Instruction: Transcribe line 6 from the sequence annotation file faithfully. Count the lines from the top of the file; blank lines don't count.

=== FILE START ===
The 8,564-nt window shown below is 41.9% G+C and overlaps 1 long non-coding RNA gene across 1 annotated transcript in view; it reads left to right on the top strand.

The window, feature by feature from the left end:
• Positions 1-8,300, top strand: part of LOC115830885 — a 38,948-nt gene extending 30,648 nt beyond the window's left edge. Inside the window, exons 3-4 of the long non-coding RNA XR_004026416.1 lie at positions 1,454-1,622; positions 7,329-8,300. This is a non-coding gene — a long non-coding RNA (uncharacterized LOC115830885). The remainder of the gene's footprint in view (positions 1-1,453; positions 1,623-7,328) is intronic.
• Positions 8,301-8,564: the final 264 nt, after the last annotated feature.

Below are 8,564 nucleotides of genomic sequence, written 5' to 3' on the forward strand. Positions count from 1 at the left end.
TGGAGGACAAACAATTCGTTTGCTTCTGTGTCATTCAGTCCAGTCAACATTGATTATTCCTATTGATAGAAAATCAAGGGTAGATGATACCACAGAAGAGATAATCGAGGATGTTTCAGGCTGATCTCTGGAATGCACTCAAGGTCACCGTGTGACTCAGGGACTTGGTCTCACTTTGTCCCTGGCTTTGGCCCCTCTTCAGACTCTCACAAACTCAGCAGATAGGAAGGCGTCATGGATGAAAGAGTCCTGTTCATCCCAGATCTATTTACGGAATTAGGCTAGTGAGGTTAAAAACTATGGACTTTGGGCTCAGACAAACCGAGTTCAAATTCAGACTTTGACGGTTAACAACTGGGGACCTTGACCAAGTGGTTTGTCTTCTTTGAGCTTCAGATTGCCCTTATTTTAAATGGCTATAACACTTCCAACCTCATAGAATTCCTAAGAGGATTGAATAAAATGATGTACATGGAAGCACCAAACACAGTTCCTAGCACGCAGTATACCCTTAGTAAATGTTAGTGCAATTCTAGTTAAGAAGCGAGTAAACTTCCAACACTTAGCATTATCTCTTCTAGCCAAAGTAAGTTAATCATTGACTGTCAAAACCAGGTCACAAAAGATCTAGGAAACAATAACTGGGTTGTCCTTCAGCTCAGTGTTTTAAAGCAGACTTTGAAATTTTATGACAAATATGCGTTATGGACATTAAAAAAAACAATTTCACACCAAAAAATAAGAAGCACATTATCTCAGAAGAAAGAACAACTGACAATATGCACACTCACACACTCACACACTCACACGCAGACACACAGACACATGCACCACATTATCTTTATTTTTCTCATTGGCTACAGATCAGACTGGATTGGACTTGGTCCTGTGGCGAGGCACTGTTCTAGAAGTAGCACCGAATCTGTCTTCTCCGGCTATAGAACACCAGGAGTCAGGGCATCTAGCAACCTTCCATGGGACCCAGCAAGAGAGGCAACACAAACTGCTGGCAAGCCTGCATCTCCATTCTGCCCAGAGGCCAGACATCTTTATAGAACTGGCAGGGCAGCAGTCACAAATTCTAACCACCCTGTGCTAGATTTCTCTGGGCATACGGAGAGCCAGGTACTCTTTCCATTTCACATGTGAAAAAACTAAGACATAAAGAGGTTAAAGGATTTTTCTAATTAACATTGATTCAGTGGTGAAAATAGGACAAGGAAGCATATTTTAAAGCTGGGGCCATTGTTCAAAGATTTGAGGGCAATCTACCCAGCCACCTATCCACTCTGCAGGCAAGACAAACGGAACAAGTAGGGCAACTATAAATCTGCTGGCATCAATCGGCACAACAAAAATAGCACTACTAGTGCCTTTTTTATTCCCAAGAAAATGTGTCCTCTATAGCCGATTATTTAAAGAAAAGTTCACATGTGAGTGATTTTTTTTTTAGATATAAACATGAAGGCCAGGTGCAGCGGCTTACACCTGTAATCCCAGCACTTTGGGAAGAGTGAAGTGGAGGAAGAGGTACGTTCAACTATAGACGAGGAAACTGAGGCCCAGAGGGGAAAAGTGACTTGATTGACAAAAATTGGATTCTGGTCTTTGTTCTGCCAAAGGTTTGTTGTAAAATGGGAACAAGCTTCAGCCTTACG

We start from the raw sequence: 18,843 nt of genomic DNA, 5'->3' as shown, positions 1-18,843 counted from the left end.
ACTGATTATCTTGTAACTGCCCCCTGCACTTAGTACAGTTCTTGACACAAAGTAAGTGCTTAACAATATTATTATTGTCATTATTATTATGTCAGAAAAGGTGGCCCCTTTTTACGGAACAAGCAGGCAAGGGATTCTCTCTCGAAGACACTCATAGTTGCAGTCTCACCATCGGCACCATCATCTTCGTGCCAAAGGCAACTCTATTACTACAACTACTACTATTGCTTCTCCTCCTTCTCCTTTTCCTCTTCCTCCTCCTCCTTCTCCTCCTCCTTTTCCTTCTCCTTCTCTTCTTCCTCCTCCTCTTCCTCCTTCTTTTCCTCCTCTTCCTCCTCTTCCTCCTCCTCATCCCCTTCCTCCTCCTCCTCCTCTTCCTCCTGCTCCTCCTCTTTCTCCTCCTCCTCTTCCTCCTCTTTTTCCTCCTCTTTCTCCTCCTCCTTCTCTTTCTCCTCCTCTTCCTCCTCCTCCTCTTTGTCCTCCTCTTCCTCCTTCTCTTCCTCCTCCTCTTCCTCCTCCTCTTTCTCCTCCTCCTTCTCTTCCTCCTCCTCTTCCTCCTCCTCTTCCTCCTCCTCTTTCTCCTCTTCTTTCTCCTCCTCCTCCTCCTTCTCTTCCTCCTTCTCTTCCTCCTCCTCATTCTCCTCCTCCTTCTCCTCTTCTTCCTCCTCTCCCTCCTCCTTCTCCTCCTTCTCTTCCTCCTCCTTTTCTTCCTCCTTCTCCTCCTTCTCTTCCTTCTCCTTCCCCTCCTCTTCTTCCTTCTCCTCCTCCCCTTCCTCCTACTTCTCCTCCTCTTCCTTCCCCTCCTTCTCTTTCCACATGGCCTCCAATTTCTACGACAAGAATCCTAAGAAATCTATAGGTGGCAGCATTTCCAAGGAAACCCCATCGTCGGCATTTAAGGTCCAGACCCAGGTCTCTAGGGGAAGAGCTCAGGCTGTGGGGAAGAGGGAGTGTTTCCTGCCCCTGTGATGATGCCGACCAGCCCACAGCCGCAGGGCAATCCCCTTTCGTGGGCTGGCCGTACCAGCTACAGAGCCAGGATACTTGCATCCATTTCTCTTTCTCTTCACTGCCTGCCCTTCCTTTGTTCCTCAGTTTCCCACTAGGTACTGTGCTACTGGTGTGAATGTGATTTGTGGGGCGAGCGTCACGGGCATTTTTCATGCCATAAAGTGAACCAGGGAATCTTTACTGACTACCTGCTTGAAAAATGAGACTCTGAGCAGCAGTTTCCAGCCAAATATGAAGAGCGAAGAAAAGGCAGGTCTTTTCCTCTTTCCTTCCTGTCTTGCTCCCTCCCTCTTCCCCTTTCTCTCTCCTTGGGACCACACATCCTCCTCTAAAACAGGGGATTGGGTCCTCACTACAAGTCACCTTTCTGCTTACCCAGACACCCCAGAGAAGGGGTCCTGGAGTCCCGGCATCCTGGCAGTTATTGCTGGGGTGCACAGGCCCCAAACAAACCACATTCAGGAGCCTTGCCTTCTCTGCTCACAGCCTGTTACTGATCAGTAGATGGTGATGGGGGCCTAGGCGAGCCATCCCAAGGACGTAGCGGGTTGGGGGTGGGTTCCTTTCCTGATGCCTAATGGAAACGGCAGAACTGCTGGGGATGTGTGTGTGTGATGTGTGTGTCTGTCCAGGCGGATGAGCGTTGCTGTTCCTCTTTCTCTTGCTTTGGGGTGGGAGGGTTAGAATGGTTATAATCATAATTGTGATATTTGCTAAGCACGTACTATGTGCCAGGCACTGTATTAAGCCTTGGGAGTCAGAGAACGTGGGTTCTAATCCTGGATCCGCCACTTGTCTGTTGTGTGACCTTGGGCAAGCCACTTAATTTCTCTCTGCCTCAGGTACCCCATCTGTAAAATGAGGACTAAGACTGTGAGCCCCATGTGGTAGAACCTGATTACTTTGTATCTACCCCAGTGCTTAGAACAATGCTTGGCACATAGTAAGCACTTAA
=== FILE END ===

TGGAGGACAAACAATTCGTTTGCTTCTGTGTCATTCAGTCCAGTCAACATTGATTATTCCTATTGATAGAAAATCAAGGGTAGATGATACCACAGAAGAGATAATCGAGGATGTTTCAGGCTGATCTCTGGAATGCACTCAAGGTCACCGTGTGACTCAGGGACTTGGTCTCACTTTGTCCCTGGCTTTGGCCCCTCTTCAGACTCTCACAAACTCAGCAGATAGGAAGGCGTCATGGATGAAAGAGTCCTGTTCATCCCAGATCTATTTACGGAATTAGGCTAGTGAGGTTAAAAACTATGGACTTTGGGCTCAGACAAACCGAGTTCAAATTCAGACTTTGACGGTTAACAACTGGGGACCTTGACCAAGTGGTTTGTCTTCTTTGAGCTTCAGATTGCCCTTATTTTAAATGGCTATAACACTTCCAACCTCATAGAATTCCTAAGAGGATTGAATAAAATGATGTACATGGAAGCACCAAACACAGTTCCTAGCACGCAGTATACCCTTAGTAAATGTTAGTGCAATTCTAGTTAAGAAGCGAGTAAACTTCCAACACTTAGCATTATCTCTTCTAGCCAAAGTAAGTTAATCATTGACTGTCAAAACCAGGTCACAAAAGATCTAGGAAACAATAACTGGGTTGTCCTTCAGCTCAGTGTTTTAAAGCAGACTTTGAAATTTTATGACAAATATGCGTTATGGACATTAAAAAAAACAATTTCACACCAAAAAATAAGAAGCACATTATCTCAGAAGAAAGAACAACTGACAATATGCACACTCACACACTCACACACTCACACGCAGACACACAGACACATGCACCACATTATCTTTATTTTTCTCATTGGCTACAGATCAGACTGGATTGGACTTGGTCCTGTGGCGAGGCACTGTTCTAGAAGTAGCACCGAATCTGTCTTCTCCGGCTATAGAACACCAGGAGTCAGGGCATCTAGCAACCTTCCATGGGACCCAGCAAGAGAGGCAACACAAACTGCTGGCAAGCCTGCATCTCCATTCTGCCCAGAGGCCAGACATCTTTATAGAACTGGCAGGGCAGCAGTCACAAATTCTAACCACCCTGTGCTAGATTTCTCTGGGCATACGGAGAGCCAGGTACTCTTTCCATTTCACATGTGAAAAAACTAAGACATAAAGAGGTTAAAGGATTTTTCTAATTAACATTGATTCAGTGGTGAAAATAGGACAAGGAAGCATATTTTAAAGCTGGGGCCATTGTTCAAAGATTTGAGGGCAATCTACCCAGCCACCTATCCACTCTGCAGGCAAGACAAACGGAACAAGTAGGGCAACTATAAATCTGCTGGCATCAATCGGCACAACAAAAATAGCACTACTAGTGCCTTTTTTATTCCCAAGAAAATGTGTCCTCTATAGCCGATTATTTAAAGAAAAGTTCACATGTGAGTGATTTTTTTTTTAGATATAAACATGAAGGCCAGGTGCAGCGGCTTACACCTGTAATCCCAGCACTTTGGGAAGAGTGAAGTGGAGGAAGAGGTACGTTCAACTATAGACGAGGAAACTGAGGCCCAGAGGGGAAAAGTGACTTGATTGACAAAAATTGGATTCTGGTCTTTGTTCTGCCAAAGGTTTGTTGTAAAATGGGAACAAGCTTCAGCCTTACG